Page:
Wednesday, July 31, 2013

Becoming an Emotional Grown-Up

Emotions are a hard subject when you have spent your life learning to suppress them.  Then comes the big SMACK in the face when you learn that this is counter intuitive.  You can suppress emotions all you like, but they will find other ways to come out.  For years I turned my emotions into self harming actions because as a child  I learned that showing my emotions only brings hurt and pain.

Now I am slowly learning to let those emotions out.  Naming, feeling, showing... all parts of emotion education that I missed.  I find myself wanting to go back to my maladaptive ways.  I have even gone so far as to find NEW maladaptive ways to handle the on pouring of feelings that comes with opening yourself up to a significant other.  My wife has been very supportive in my recovery process.  So much so that it's become a problem.  So part one of taking responsibility for my own emotions was asking her to NOT support me if I engage in a self harming behavior.  I even outlined what that was, what to look out for, and how to not support me.  I asked her to not comfort me, bandage me, or help me recover after an episode of self harm (SH).  Also, I asked that she tell me when she's upset, disappointed, disgusted, etc with my SH.

This started during my outpatient program.  Having a program therapist who understood my need to extinguish, not just lessen, my SH behaviors helped.  I soon learned how to do a behavior chain and then found myself doing many- one for every time I engaged in any form of SH (including self injury, disordered eating, and therapy interfering behaviors).  This helped to stop the latent SH behaviors and to help me start learning to see the patterns building up to urges and behaviors.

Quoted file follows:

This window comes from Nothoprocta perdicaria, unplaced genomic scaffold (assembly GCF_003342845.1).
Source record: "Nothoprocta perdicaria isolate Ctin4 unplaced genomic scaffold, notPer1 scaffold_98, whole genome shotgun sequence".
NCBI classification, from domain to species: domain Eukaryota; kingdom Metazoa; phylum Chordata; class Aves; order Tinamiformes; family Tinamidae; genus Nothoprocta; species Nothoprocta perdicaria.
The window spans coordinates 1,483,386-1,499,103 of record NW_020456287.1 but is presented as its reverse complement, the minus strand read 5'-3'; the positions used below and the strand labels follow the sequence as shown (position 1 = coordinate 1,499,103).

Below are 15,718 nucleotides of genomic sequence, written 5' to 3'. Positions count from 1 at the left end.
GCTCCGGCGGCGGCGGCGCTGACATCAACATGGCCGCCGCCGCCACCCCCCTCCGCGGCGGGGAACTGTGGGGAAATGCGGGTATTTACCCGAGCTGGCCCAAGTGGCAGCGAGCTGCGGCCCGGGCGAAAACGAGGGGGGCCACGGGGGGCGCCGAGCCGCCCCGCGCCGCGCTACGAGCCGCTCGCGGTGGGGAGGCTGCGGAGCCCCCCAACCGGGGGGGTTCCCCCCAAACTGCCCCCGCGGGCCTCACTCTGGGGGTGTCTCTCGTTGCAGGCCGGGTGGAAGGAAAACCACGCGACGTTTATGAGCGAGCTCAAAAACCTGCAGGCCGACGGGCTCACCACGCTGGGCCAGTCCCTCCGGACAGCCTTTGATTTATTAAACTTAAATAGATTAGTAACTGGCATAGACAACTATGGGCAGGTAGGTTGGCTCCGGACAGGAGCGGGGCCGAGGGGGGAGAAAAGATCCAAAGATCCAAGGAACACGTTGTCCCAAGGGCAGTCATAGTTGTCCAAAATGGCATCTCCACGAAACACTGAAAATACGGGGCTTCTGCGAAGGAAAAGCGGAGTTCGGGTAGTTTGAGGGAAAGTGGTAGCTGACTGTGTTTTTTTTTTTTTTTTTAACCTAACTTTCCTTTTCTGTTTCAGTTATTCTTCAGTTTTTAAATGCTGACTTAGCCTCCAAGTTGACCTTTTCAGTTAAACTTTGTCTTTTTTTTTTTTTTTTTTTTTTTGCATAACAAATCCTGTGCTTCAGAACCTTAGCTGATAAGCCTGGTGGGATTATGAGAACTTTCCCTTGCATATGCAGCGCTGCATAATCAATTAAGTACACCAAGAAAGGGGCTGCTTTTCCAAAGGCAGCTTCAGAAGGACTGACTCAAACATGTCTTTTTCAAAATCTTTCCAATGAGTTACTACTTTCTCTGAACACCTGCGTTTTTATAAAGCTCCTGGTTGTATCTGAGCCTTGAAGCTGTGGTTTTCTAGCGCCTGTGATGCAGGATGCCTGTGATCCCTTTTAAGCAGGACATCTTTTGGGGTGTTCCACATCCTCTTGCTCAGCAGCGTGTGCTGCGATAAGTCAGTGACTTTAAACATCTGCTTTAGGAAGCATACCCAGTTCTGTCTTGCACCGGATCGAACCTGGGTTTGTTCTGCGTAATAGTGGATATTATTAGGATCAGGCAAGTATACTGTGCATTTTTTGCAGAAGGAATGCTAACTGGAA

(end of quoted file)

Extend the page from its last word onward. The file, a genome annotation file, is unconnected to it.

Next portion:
A couple of weeks ago I started part two of claiming responsibility for my emotions: making a safety contract. In the fourteen years that I have done therapy I have only ONCE signed a safety contract and that was because that therapist gave me no option.  It was a cover-her-ass move.  It basically said that I had to try to contact her or any help line I could (not that she ever gave me the number) and that I would do everything in my power to not harm myself.  I did everything in my power to never mention self harm to her again.

This time I made my own safety contract.  I held myself to the fact that I would not engage in self harm, disordered eating, and therapy interfering behaviors.  If I unintentionally do engage I have to fill out a behavior chain.  If I intentionally engage in my target behaviors it is at the discretion of my therapist whether or not I continue in therapy with her.  She added some bit about making an appropriate reference, but that's not the point.  The point is when I do these behaviors I now have actual consequences.  No more "are you okay?" and late night post-harming phone sessions.  Now if I engage in behaviors I just have to do a behavior chain and bring it in the next session.

Another thing I have done is changed the format for therapy phone calls.  Instead of being able to call and discuss crisis with my therapist she is now acting as a phone coach.  I have to use at least three skills before I can call, I have to tell her what skills I've used, and I have to be open to any suggestions given.  Five to ten minutes tops.  It's a more effective way of handling crisis and it makes me have to use my skills.

I am finally become an emotional adult.  No longer will I hide behind excuses.  There may be external causes to my behaviors, but ultimately it is my choice to give in or to use the skills I have worked so hard to learn.

Anyone interested in what skill sets I'm talking about, you can find more information here:
An Overview of DBT
Basic DBT Skills Outline
How Therapists Integrate DBT Skills

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